The hullabaloo in the repo market torpedoed the function of Interest on Excess Reserves and forced the Fed to go back to the future.
With its announcement this morning, the New York Fed confirmed that the Fed’s Plan A of manipulating the federal funds rate into its target range – now between 1.75% and 2.0% — has miserably failed, and that it will switch to Plan B to control short-term interest rates. But this Plan B was Plan A that the Fed had used routinely to control short-term interest rates in the era before the Financial Crisis. So back to the future.
The “repo operations” the New York Fed has been conducting since Tuesday were overnight repurchase agreements, where in the morning, the New York Fed offers up to $75 billion in cash for collateral at an interest rate that is within the Fed’s target range. The allowed collateral are Treasury securities, Agency securities, and mortgage-backed securities guaranteed by the Government Sponsored Enterprises (GSEs).
These are overnight interest-bearing loans that unwind the next morning, with the Fed getting its $75 billion in cash back, and the dealers getting their collateral back. As these operations were undertaken every day for the past four days, it’s essentially the same $75 billion that gets recycled every day. The daily amounts are not additive. And these operations have nothing to do with QE.
Back in the day, the New York Fed used to conduct these repo operations routinely. But in September 2008, when Lehman and AIG collapsed, the Fed switched from repo operations to emergency bailout loans, zero-interest-rate policy (ZIRP), QE, and other tricks and devices. Repos were no longer needed to control rates.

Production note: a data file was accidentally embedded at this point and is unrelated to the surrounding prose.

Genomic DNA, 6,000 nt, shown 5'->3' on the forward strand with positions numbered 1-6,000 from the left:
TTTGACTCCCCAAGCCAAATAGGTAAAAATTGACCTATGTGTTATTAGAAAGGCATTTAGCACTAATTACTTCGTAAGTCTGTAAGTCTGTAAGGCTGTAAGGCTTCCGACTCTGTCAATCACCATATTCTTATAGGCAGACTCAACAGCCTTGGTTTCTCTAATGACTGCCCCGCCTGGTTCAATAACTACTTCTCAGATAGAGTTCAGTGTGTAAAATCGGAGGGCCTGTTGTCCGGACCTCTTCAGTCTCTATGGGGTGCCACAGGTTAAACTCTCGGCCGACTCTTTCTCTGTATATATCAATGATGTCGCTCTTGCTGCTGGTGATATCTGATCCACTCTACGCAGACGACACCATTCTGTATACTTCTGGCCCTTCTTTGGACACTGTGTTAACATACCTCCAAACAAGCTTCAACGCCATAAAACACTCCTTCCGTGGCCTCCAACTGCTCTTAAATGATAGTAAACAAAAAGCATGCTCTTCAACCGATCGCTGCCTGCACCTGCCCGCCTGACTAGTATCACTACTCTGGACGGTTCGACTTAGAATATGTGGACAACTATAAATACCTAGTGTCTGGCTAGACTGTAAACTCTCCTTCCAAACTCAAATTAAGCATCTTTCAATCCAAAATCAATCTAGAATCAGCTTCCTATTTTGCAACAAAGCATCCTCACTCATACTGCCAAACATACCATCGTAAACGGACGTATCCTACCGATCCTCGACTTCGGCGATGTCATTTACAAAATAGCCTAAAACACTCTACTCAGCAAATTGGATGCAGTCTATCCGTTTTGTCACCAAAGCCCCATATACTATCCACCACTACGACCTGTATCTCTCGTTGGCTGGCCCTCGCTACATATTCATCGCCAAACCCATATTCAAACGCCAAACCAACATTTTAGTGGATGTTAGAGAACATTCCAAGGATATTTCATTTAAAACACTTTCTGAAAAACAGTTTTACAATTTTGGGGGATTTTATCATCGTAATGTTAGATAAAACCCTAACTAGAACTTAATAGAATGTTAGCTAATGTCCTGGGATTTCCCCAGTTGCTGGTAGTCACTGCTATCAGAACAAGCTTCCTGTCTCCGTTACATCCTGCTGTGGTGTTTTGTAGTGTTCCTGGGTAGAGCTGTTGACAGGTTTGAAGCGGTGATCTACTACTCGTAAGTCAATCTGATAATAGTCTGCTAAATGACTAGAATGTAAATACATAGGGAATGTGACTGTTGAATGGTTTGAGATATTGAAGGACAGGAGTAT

The chart below shows the tail-end of the era of repo operations through 2008. The spike in repo operations following September 11, 2001, occurred when the Fed briefly injected massive amounts of cash via repos, as funding had dried up, and short-term rates were blowing out:
During the September 11, 2001 panic, the Fed conducted these massive repo operations for six mornings in a row. Like all overnight repos, these repos unwound the next day, with the Fed getting its cash back and with banks getting their collateral back.
This chart shows the detail of those operations. Note the amounts, reaching $81 billion on September 14, 2001. Four days later, the operations were over, markets had settled down, overnight funding was plentiful, the Fed got its cash back, and the dealers got their collateral back:
In September 2008, when the US financial system was threatening to freeze up, the Fed developed new tools on the spot, including bailout emergency loans to banks, industrial companies, and market players under a variety of programs, and it shifted to ZIRP and QE. But it stopped the repo operations because they weren’t needed anymore.